If My Party’s Rocking, Don’t Come Knocking

Dragon Age II

I’m starting to feel a real kinship towards my party members in Dragon Age II.  Some recent developments in the game have helped me appreciate to what nuanced degree their awesomeness has been implemented in this game.

We all remember (well, I do at least) that your party members in Dragon Age: Origins would routinely agree or disagree with the choices you made during the game, earning you approval points or resulting in a party member’s disapproval score going up.  This would be dependent on their alignment, the particular dialog choice or action you took and, most importantly, whether or not they were in your party at the time.  The most significant example of this to happen to Kailan, my City Elf rogue, was during the Circle of Magi quest.  Wynne had joined my party while I was ascending the tower, and served as my primary healer for the bulk of the (short-lived) partnership.  Near the very top of the tower – just outside the final chamber, to be exact – Wynne had seen enough of my risky behavior; she was apparently at odds with the morality or purity of my actions to that point, and she decided to abandon me on the spot.  I was left in a troubling situation: a major boss at hand, and a party short a healer.  *Gulp*

Even though it most definitely sucked to have lost a character for good for the rest of the game, this sequence of events drove the point home clearer than anything else could have: my actions carried significance, they mattered.

Dragon Age II

Looks like a bad situation…

Fast-foward to Dragon Age II.  My party members still show support or opposition for my choices, same as they always did.  But one feature that’s really got me excited, now that I’ve used it a few times, is that I can give one of my companions the floor during certain encounters or conversations.  Case in point: During the Wayward Son quest, I traversed the Wounded Coast and ultimately found and entered the slaver’s cave.  Several standard battles followed, and you’d think that freeing the boy would be a case of killing the boss.  Not so.  Upon arriving in front of the slaver boss, he put a sword to his captive’s throat, attempting to keep me at bay.  Not a drop of blood was shed though.  During the dialog between the slaver and Hawke, I was able to throw the conversation to Varric for a bit, who took over and undermined the slaver’s assurance of victory.  In the end, not only did the slaver relinquish his prized possession to me, he also paid me handsomely for my trouble, then retreated into the shadows with his band of goons.  I was able to leave the cave unaccosted.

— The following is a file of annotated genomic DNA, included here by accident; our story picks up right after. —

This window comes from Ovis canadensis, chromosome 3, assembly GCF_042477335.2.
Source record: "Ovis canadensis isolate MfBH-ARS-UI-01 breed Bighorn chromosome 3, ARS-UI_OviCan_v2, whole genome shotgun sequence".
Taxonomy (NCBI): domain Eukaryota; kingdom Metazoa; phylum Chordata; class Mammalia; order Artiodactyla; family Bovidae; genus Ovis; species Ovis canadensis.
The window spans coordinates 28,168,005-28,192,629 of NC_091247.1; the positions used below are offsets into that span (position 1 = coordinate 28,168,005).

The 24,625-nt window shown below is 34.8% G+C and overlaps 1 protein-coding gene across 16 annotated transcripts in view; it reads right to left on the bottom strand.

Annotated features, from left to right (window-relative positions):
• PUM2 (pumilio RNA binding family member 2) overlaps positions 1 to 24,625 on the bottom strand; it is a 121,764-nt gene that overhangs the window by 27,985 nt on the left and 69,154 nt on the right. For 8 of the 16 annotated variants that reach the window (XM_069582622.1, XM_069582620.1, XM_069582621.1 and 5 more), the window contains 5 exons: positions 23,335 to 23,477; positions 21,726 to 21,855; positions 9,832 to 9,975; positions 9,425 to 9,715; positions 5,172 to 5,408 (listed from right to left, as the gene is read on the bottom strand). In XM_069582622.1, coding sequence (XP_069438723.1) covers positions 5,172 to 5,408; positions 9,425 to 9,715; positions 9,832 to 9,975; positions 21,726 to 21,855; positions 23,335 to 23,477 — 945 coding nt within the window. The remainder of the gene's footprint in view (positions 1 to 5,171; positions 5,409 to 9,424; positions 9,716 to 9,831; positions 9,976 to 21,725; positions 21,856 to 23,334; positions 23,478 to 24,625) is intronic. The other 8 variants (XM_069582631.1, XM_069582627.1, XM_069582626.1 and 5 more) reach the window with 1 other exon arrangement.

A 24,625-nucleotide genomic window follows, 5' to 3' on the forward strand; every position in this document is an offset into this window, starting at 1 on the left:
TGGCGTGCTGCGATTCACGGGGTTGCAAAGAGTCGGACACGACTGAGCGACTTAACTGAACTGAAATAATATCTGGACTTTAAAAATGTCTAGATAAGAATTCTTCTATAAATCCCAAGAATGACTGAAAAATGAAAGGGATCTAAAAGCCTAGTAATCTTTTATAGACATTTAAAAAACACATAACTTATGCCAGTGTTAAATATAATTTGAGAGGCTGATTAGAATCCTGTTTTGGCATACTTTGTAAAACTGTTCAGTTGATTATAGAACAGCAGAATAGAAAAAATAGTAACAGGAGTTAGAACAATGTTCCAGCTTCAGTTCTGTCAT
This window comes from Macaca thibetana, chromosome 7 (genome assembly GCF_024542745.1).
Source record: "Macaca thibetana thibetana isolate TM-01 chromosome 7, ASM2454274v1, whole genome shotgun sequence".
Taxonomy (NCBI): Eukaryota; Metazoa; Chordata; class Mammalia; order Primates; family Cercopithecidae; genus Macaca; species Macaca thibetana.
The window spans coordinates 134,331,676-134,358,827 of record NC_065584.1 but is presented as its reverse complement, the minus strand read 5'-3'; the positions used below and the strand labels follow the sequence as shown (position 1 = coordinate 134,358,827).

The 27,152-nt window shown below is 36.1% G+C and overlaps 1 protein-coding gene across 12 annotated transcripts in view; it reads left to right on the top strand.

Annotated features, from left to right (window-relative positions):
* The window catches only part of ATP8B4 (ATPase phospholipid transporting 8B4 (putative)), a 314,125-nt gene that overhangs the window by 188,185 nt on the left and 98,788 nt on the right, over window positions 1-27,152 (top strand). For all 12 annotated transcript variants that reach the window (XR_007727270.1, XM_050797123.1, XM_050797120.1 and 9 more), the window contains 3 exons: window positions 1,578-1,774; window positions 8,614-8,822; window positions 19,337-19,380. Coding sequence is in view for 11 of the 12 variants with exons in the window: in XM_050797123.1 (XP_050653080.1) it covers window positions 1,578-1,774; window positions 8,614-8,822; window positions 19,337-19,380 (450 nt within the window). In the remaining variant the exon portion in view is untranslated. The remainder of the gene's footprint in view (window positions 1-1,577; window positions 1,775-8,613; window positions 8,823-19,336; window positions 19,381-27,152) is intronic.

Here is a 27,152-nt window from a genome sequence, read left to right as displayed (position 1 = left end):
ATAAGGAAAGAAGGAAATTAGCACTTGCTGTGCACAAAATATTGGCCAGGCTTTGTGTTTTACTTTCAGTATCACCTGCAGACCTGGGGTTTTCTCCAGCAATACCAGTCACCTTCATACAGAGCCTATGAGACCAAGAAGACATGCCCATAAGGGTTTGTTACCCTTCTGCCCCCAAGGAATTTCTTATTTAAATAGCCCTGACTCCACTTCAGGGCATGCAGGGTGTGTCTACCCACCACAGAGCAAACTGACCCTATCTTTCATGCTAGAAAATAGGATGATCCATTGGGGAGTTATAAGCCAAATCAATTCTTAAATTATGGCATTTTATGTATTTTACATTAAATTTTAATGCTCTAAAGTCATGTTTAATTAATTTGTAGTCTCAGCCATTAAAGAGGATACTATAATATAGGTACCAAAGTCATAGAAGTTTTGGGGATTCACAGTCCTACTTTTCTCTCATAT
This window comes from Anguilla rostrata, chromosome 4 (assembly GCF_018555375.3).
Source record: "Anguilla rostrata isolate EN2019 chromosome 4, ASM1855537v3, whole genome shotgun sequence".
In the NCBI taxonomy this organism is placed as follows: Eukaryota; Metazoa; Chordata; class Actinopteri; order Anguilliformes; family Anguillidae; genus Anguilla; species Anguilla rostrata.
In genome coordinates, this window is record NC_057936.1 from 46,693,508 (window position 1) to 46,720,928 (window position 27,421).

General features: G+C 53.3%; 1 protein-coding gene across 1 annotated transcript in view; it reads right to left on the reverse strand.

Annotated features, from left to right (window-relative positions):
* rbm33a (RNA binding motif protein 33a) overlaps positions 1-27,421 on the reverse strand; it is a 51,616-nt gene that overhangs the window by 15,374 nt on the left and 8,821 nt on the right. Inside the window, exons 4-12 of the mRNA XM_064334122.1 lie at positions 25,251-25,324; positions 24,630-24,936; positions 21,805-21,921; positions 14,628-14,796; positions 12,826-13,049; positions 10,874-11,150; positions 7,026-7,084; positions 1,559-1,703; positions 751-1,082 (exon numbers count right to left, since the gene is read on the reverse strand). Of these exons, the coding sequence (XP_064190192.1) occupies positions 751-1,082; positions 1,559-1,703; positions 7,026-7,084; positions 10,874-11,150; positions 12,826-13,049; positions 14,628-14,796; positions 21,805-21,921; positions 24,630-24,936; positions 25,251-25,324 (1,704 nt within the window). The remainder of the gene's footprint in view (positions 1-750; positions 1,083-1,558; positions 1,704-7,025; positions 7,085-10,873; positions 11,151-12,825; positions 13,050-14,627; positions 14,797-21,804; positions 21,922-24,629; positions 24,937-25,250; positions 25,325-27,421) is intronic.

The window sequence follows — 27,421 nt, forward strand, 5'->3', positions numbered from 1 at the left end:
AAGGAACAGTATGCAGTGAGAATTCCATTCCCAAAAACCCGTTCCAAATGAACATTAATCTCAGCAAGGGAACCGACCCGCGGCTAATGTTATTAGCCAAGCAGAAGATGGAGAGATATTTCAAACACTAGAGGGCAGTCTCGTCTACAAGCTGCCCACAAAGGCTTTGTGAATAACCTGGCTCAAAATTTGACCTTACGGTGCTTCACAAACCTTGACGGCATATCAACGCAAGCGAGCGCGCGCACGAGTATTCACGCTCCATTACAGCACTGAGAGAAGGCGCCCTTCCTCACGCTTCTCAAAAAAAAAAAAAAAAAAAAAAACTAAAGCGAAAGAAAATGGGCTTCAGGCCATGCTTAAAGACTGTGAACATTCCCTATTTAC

Dragon Age II

Careful not to piss her off

Another, even more impressive, moment came when I stood facing Idunna in her room at the Blooming Rose during Enemies Among Us.  After some brief back-and-forth banter, Idunna grew tired of me and used a blood-magic spell to force me to divulge the identity of my informant against my will.  Worse, she then compelled me to raise my own blade up to my throat, and commanded me to cut my throat.  Being a warrior, I abstain from using any type of magic myself.  However, Lady Luck smiled upon me, in the form of kind-hearted Anders.  Desperately, I croaked a panicked plea for him to use his magic, and he intervened at the last possible instant, shattering Idunna’s blood-magic hold over me and turning the tables to my advantage.  I interrogated her to gain further information on her motives, and finally turned the blood mage over to the Templars – let them mete out proper justice; it’s not my place to interfere in these affairs.  I had what I was after: a new destination to pursue my quest further!

These opportunities for my companions to use their innate talents in the course of the storyline really give the story some flexibility – how would my showdown in the slaver’s den have ended without Varric by my side?  Would I have stood a chance to best Idunna’s powerful mind-control, or would I have slashed my throat to ribbons right there in full view of my friends?  I am more motivated now to try out different party combinations all the time, as you never know what personalities will be useful in a given situation.

Now if you’ll excuse me – I have a covenant of blood mages to root out…


One thought on “If My Party’s Rocking, Don’t Come Knocking

  1. I love DAII unlike the masses, on my second playthrough now as a warrior. My first i was a badass rouge and so badass they are!!

Leave a Reply

Fill in your details below or click an icon to log in:

WordPress.com Logo

You are commenting using your WordPress.com account. Log Out /  Change )

Google photo

You are commenting using your Google account. Log Out /  Change )

Twitter picture

You are commenting using your Twitter account. Log Out /  Change )

Facebook photo

You are commenting using your Facebook account. Log Out /  Change )

Connecting to %s